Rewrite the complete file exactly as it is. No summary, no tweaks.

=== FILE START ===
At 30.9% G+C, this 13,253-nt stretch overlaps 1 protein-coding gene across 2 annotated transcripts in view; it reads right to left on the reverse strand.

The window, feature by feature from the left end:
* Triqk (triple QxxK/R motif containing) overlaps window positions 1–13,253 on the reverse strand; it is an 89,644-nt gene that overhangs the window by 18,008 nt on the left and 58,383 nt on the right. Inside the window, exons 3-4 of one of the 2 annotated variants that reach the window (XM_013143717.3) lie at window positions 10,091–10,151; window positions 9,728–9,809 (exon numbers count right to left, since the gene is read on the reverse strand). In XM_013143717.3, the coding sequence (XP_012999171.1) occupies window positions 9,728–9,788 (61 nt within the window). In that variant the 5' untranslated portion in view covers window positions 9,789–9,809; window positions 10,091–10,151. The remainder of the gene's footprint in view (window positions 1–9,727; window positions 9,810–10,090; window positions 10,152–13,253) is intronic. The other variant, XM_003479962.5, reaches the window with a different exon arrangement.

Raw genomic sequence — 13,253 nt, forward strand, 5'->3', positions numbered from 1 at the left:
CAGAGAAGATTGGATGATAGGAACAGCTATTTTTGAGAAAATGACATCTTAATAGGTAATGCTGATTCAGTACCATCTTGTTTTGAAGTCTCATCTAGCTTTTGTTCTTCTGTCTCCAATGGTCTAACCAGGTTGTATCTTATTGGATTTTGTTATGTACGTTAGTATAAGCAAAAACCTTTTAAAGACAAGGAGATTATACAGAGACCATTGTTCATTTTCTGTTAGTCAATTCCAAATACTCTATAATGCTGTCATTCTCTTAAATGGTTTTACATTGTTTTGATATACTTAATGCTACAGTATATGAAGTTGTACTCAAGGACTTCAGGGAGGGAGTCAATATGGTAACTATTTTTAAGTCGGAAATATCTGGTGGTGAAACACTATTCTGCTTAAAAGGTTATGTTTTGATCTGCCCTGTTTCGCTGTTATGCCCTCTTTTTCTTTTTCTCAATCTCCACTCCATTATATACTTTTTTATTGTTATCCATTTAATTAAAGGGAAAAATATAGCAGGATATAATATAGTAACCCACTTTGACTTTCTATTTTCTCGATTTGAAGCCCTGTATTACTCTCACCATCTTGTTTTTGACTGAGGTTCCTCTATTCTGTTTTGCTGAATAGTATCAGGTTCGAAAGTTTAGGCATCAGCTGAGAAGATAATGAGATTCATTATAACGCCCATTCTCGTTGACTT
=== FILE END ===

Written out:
At 30.9% G+C, this 13,253-nt stretch overlaps 1 protein-coding gene across 2 annotated transcripts in view; it reads right to left on the reverse strand.

The window, feature by feature from the left end:
* Triqk (triple QxxK/R motif containing) overlaps window positions 1–13,253 on the reverse strand; it is an 89,644-nt gene that overhangs the window by 18,008 nt on the left and 58,383 nt on the right. Inside the window, exons 3-4 of one of the 2 annotated variants that reach the window (XM_013143717.3) lie at window positions 10,091–10,151; window positions 9,728–9,809 (exon numbers count right to left, since the gene is read on the reverse strand). In XM_013143717.3, the coding sequence (XP_012999171.1) occupies window positions 9,728–9,788 (61 nt within the window). In that variant the 5' untranslated portion in view covers window positions 9,789–9,809; window positions 10,091–10,151. The remainder of the gene's footprint in view (window positions 1–9,727; window positions 9,810–10,090; window positions 10,152–13,253) is intronic. The other variant, XM_003479962.5, reaches the window with a different exon arrangement.

Raw genomic sequence — 13,253 nt, forward strand, 5'->3', positions numbered from 1 at the left:
CAGAGAAGATTGGATGATAGGAACAGCTATTTTTGAGAAAATGACATCTTAATAGGTAATGCTGATTCAGTACCATCTTGTTTTGAAGTCTCATCTAGCTTTTGTTCTTCTGTCTCCAATGGTCTAACCAGGTTGTATCTTATTGGATTTTGTTATGTACGTTAGTATAAGCAAAAACCTTTTAAAGACAAGGAGATTATACAGAGACCATTGTTCATTTTCTGTTAGTCAATTCCAAATACTCTATAATGCTGTCATTCTCTTAAATGGTTTTACATTGTTTTGATATACTTAATGCTACAGTATATGAAGTTGTACTCAAGGACTTCAGGGAGGGAGTCAATATGGTAACTATTTTTAAGTCGGAAATATCTGGTGGTGAAACACTATTCTGCTTAAAAGGTTATGTTTTGATCTGCCCTGTTTCGCTGTTATGCCCTCTTTTTCTTTTTCTCAATCTCCACTCCATTATATACTTTTTTATTGTTATCCATTTAATTAAAGGGAAAAATATAGCAGGATATAATATAGTAACCCACTTTGACTTTCTATTTTCTCGATTTGAAGCCCTGTATTACTCTCACCATCTTGTTTTTGACTGAGGTTCCTCTATTCTGTTTTGCTGAATAGTATCAGGTTCGAAAGTTTAGGCATCAGCTGAGAAGATAATGAGATTCATTATAACGCCCATTCTCGTTGACTT